Athlete Nation Olympics Gold Silver Bronze Total
Ekaterina Bobrova / Dmitri Soloviev   Russia (RUS)
  Olympic Athletes from Russia (OAR)
2014–2018 1 1 0 2
Patrick Chan
Kaetlyn Osmond
Meagan Duhamel / Eric Radford
Tessa Virtue / Scott Moir
  Canada (CAN) 2014–2018 1 1 0 2

Multiple eventsEdit

Only three skaters have won Olympic medals in multiple figure skating disciplines. All other multi-event medalists won medals in their discipline plus the team event (which, while being a separate event, is not considered its own skating discipline).

Two disciplinesEdit

In 1908, Madge Syers became the first skater to medal in multiple figure skating disciplines at a single Olympics. The only skater to match this feat was Ernst Baier in 1936. The only other skater to medal in multiple disciplines was Beatrix Loughran who did so at separate Olympics.

No skater has won gold medals in multiple disciplines.

Athlete Nation Disciplines Olympics Gold Silver Bronze Total
Ernst Baier   Germany (GER) men's singles
pairs
1936 0
1
1
0
0
0
2
Madge Syers   Great Britain (GBR) ladies' singles
pairs
1908 1
0
0
0
0
1
2
Beatrix Loughran   United States (USA) ladies' singles
pairs
1924–1928
1932
0
0
1
1
1
0
3

One discipline plus team eventEdit

The team event was introduced at the 2014 Winter Olympics. It allowed skaters to medal twice while skating one discipline.

On 9 February 2014, Evgeni Plushenko became the first skater to win multiple figure skating events. On 12 February 2014, Tatiana Volosozhar and Maxim Trankov became the first skaters to win multiple events at a single Olympics. Four years later, Tessa Virtue and Scott Moir matched this feat.

The below table lists all skaters who have medaled in their own discipline and in the team event. (Team event medals are indicated by "T" in the gold, silver, and bronze columns.)

Athlete Nation Discipline Olympics Gold Silver Bronze Total
Tessa Virtue / Scott Moir   Canada (CAN) ice dance 2010–2018 2 + 1T 1 + 1T 0 5
Evgeni Plushenko   Russia (RUS) men's singles 2002–2014 1 + 1T 2 0 4
Tatiana Volosozhar / Maxim Trankov   Russia (RUS) pairs 2014 1 + 1T 0 0 2
Patrick Chan   Canada (CAN) men's singles 2014–2018 0 + 1T 1 + 1T 0 3
Meryl Davis / Charlie White   United States (USA) ice dance 2010–2014 1 1 0 + 1T 3
Meagan Duhamel / Eric Radford   Canada (CAN) pairs 2014–2018 0 + 1T 0 + 1T 1 3
Kaetlyn Osmond   Canada (CAN) ladies' singles 2014–2018 0 + 1T 0 + 1T 1 3
Ksenia Stolbova / Fedor Klimov   Russia (RUS) pairs 2014 0 + 1T 1 0 2
Alina Zagitova   Olympic Athletes from Russia (OAR) ladies' singles 2018 1 0 + 1T 0 2
Elena Ilinykh / Nikita Katsalapov   Russia (RUS) ice dance 2014 0 + 1T 0 1 2
Evgenia Medvedeva   Olympic Athletes from Russia (OAR) ladies' singles 2018 0 1 + 1T 0 2
Maia Shibutani / Alex Shibutani   United States (USA) ice dance 2018 0 0 1 + 1T 2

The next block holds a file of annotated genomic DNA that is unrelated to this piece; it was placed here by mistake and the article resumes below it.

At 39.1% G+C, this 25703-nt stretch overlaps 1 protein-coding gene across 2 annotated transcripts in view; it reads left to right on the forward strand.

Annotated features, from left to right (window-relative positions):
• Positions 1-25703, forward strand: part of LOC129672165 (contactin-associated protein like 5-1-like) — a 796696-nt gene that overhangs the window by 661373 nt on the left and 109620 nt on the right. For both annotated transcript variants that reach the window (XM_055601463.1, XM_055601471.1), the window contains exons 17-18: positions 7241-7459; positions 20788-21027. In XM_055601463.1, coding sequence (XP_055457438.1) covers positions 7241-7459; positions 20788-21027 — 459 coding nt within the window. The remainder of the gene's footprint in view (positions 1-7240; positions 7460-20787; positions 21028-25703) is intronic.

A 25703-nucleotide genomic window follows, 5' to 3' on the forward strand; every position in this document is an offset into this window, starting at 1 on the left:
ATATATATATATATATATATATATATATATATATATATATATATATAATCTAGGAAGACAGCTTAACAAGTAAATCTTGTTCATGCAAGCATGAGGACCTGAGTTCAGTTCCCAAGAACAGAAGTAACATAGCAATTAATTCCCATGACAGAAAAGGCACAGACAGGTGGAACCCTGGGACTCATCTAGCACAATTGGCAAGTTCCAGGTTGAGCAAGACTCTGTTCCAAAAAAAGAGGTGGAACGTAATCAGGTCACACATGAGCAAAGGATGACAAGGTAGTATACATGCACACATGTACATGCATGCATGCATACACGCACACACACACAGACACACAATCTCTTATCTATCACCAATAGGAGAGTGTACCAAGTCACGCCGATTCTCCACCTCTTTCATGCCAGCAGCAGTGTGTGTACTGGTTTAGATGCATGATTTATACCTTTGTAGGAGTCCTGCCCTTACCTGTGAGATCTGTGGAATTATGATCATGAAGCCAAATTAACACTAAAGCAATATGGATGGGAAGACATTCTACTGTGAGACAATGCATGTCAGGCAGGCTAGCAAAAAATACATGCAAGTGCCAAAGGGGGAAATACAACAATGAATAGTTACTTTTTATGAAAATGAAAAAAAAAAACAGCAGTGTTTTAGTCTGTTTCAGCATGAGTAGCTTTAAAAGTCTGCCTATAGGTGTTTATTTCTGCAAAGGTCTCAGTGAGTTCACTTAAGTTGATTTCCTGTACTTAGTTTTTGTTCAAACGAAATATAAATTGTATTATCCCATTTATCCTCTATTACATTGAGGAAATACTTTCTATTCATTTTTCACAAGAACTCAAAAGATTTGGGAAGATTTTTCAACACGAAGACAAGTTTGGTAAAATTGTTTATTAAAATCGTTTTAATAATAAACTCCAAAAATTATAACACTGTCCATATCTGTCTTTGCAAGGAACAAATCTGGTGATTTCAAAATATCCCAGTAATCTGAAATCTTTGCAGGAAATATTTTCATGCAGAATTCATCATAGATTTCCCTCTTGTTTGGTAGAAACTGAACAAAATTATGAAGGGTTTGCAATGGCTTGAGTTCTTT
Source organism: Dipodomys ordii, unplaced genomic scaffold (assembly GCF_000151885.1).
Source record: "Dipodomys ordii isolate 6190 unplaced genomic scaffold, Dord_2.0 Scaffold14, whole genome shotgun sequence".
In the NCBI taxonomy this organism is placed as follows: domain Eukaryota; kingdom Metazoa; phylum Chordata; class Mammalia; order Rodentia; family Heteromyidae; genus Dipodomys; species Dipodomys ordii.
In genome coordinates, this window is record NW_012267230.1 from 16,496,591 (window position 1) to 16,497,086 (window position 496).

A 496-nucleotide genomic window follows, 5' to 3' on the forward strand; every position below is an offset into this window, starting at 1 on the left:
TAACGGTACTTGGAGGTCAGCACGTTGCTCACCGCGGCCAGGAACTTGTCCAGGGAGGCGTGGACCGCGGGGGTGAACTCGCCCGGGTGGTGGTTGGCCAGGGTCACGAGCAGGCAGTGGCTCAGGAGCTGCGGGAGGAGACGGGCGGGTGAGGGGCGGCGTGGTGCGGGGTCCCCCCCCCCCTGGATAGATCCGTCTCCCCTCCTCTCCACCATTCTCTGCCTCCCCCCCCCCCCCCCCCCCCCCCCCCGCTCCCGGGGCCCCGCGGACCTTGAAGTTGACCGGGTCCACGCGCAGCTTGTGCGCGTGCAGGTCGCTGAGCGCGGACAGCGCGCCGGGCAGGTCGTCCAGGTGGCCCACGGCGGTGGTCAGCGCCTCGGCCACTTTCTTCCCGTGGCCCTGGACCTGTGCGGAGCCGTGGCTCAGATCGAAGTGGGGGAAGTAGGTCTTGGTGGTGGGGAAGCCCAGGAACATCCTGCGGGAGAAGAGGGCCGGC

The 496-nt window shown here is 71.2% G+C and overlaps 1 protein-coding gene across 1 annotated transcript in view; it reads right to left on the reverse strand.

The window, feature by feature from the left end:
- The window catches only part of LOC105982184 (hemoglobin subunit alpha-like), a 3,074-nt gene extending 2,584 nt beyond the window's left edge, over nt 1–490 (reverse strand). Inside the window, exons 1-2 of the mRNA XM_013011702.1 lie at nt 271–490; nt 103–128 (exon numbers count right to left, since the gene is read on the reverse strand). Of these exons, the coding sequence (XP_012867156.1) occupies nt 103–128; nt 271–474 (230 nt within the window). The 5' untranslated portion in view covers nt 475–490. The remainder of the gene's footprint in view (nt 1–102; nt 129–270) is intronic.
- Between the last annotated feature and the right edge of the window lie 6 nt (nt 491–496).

Summer and Winter GamesEdit

Since figure skating was held during the Summer Olympic Games in 1908 and 1920 before being moved to the Winter Olympic Games, three skaters medaled in figure skating in both the Summer and Winter Games.

Men's singles skater Gillis Grafström's first gold medal was earned at the 1920 Summer Olympics. His other three medals were won at the 1924–1932 Winter Games. Pair skaters Ludowika Jakobsson and Walter Jakobsson also earned gold during the 1920 Summer Olympics. They later medaled at the 1924 Winter Games.

Country recordsEdit

Winning streakEdit

From 1964 to 2006, Russian figure skaters—representing the Soviet Union, the Unified Team, or Russia—won the gold medal in the pairs event, in what is the longest series of victories for one country in one winter event.[7]

Events wonEdit

Russian figure skaters, counting both Russian Federation (IOC code RUS) and Russian Empire (IOC code RU1), hold the unique record for earning gold medals in all six Olympic figure skating events. Since men's special figures was discontinued, this record can not be matched.

Russia (IOC code RUS) is the only NOC to have earning gold medals in all five current Olympic figure skating events. Canada has earned gold medals in four of the events (all except men's singles). Great Britain, Unified Team, and United States have earned gold medals in three of the events.

Russia and the Unified Team are the only NOCs to have won three events at the same Olympics, at the 2014 Winter Olympics and the 1992 Winter Olympics respectively. No NOC has won more than three figure skating events at a single Olympics.

Podium sweepsEdit

There has been two podium sweeps in Olympic figure skating history. This is when athletes from one NOC win all three medals in a single event.

Games Event NOC Gold Silver Bronze
1908 London Men's singles   Sweden (SWE) Ulrich Salchow Richard Johansson Per Thorén
1956 Cortina d'Ampezzo Men's singles   United States (USA) Hayes Alan Jenkins Ronnie Robertson David Jenkins

Medal totals by countryEdit

Men's singlesEdit

RankNationGoldSilverBronzeTotal
1  United States (USA)73515
2  Sweden (SWE)4217
3  Russia (RUS)4206
4  Austria (AUT)3328
5  Japan (JPN)2114
6  Great Britain (GBR)2002
7  Czechoslovakia (TCH)1124
8  Unified Team (EUN)1001
  United Team of Germany (EUA)1001
10  Canada (CAN)0549
11  Soviet Union (URS)0213
  Switzerland (SUI)0213
13  France (FRA)0145
14  Norway (NOR)0112
15  East Germany (GDR)0101
  Germany (GER)0101
17  Belgium (BEL)0011
  Kazakhstan (KAZ)0011
  Spain (ESP)0011
Totals (19 nations)25252575

Men's special figuresEdit

RankNationGoldSilverBronzeTotal
1  Russian Empire (RU1)1001
2  Great Britain (GBR)0112
Totals (2 nations)1113

Ladies' singlesEdit

RankNationGoldSilverBronzeTotal
1  United States (USA)78823
2  East Germany (GDR)3115
3  Norway (NOR)3003